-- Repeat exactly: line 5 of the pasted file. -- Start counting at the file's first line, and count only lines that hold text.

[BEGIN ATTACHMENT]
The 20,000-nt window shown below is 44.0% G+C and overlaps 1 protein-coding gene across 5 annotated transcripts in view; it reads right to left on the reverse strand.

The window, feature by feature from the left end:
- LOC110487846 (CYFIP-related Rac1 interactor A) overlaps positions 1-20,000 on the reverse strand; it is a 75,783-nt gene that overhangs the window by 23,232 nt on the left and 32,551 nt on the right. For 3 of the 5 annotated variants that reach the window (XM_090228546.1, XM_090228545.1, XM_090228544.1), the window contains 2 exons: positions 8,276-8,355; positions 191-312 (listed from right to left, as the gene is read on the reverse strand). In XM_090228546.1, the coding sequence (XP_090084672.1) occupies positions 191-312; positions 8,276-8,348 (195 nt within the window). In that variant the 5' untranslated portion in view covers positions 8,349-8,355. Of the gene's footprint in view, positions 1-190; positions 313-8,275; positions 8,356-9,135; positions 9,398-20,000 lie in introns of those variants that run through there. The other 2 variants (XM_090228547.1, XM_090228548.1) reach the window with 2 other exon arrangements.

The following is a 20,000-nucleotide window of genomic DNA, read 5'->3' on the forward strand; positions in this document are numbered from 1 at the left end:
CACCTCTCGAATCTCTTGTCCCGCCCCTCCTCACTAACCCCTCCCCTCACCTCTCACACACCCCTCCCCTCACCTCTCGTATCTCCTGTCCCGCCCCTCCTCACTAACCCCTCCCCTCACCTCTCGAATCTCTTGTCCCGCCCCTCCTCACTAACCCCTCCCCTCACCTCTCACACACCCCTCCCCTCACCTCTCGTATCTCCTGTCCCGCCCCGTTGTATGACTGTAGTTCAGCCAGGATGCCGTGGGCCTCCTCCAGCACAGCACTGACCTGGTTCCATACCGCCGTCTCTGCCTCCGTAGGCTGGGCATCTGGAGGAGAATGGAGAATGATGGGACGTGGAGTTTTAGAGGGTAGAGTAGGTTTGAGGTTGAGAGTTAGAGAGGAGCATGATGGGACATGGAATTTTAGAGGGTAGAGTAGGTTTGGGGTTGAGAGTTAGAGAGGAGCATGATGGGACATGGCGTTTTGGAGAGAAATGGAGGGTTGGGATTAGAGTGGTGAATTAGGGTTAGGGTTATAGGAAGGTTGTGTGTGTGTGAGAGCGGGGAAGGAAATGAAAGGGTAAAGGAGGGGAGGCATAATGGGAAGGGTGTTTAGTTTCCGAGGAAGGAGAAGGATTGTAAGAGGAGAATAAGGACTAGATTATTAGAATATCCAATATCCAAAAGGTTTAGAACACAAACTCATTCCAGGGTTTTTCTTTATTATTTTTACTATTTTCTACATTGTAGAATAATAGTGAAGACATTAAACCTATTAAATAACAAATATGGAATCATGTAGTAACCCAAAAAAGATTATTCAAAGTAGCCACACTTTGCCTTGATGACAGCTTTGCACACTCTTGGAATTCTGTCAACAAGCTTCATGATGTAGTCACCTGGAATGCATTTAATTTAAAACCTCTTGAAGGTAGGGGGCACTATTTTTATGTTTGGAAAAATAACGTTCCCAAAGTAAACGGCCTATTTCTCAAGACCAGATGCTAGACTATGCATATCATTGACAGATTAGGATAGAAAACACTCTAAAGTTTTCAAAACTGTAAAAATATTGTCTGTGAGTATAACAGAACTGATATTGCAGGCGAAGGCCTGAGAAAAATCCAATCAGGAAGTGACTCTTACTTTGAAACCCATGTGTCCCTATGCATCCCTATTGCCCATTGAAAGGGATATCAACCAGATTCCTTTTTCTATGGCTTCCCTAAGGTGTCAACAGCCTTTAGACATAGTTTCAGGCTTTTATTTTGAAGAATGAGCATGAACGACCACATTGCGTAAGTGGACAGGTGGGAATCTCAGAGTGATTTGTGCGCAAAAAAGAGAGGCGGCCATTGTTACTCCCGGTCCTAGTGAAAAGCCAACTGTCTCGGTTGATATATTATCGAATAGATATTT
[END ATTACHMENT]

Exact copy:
CACCTCTCGAATCTCTTGTCCCGCCCCTCCTCACTAACCCCTCCCCTCACCTCTCACACACCCCTCCCCTCACCTCTCGTATCTCCTGTCCCGCCCCTCCTCACTAACCCCTCCCCTCACCTCTCGAATCTCTTGTCCCGCCCCTCCTCACTAACCCCTCCCCTCACCTCTCACACACCCCTCCCCTCACCTCTCGTATCTCCTGTCCCGCCCCGTTGTATGACTGTAGTTCAGCCAGGATGCCGTGGGCCTCCTCCAGCACAGCACTGACCTGGTTCCATACCGCCGTCTCTGCCTCCGTAGGCTGGGCATCTGGAGGAGAATGGAGAATGATGGGACGTGGAGTTTTAGAGGGTAGAGTAGGTTTGAGGTTGAGAGTTAGAGAGGAGCATGATGGGACATGGAATTTTAGAGGGTAGAGTAGGTTTGGGGTTGAGAGTTAGAGAGGAGCATGATGGGACATGGCGTTTTGGAGAGAAATGGAGGGTTGGGATTAGAGTGGTGAATTAGGGTTAGGGTTATAGGAAGGTTGTGTGTGTGTGAGAGCGGGGAAGGAAATGAAAGGGTAAAGGAGGGGAGGCATAATGGGAAGGGTGTTTAGTTTCCGAGGAAGGAGAAGGATTGTAAGAGGAGAATAAGGACTAGATTATTAGAATATCCAATATCCAAAAGGTTTAGAACACAAACTCATTCCAGGGTTTTTCTTTATTATTTTTACTATTTTCTACATTGTAGAATAATAGTGAAGACATTAAACCTATTAAATAACAAATATGGAATCATGTAGTAACCCAAAAAAGATTATTCAAAGTAGCCACACTTTGCCTTGATGACAGCTTTGCACACTCTTGGAATTCTGTCAACAAGCTTCATGATGTAGTCACCTGGAATGCATTTAATTTAAAACCTCTTGAAGGTAGGGGGCACTATTTTTATGTTTGGAAAAATAACGTTCCCAAAGTAAACGGCCTATTTCTCAAGACCAGATGCTAGACTATGCATATCATTGACAGATTAGGATAGAAAACACTCTAAAGTTTTCAAAACTGTAAAAATATTGTCTGTGAGTATAACAGAACTGATATTGCAGGCGAAGGCCTGAGAAAAATCCAATCAGGAAGTGACTCTTACTTTGAAACCCATGTGTCCCTATGCATCCCTATTGCCCATTGAAAGGGATATCAACCAGATTCCTTTTTCTATGGCTTCCCTAAGGTGTCAACAGCCTTTAGACATAGTTTCAGGCTTTTATTTTGAAGAATGAGCATGAACGACCACATTGCGTAAGTGGACAGGTGGGAATCTCAGAGTGATTTGTGCGCAAAAAAGAGAGGCGGCCATTGTTACTCCCGGTCCTAGTGAAAAGCCAACTGTCTCGGTTGATATATTATCGAATAGATATTT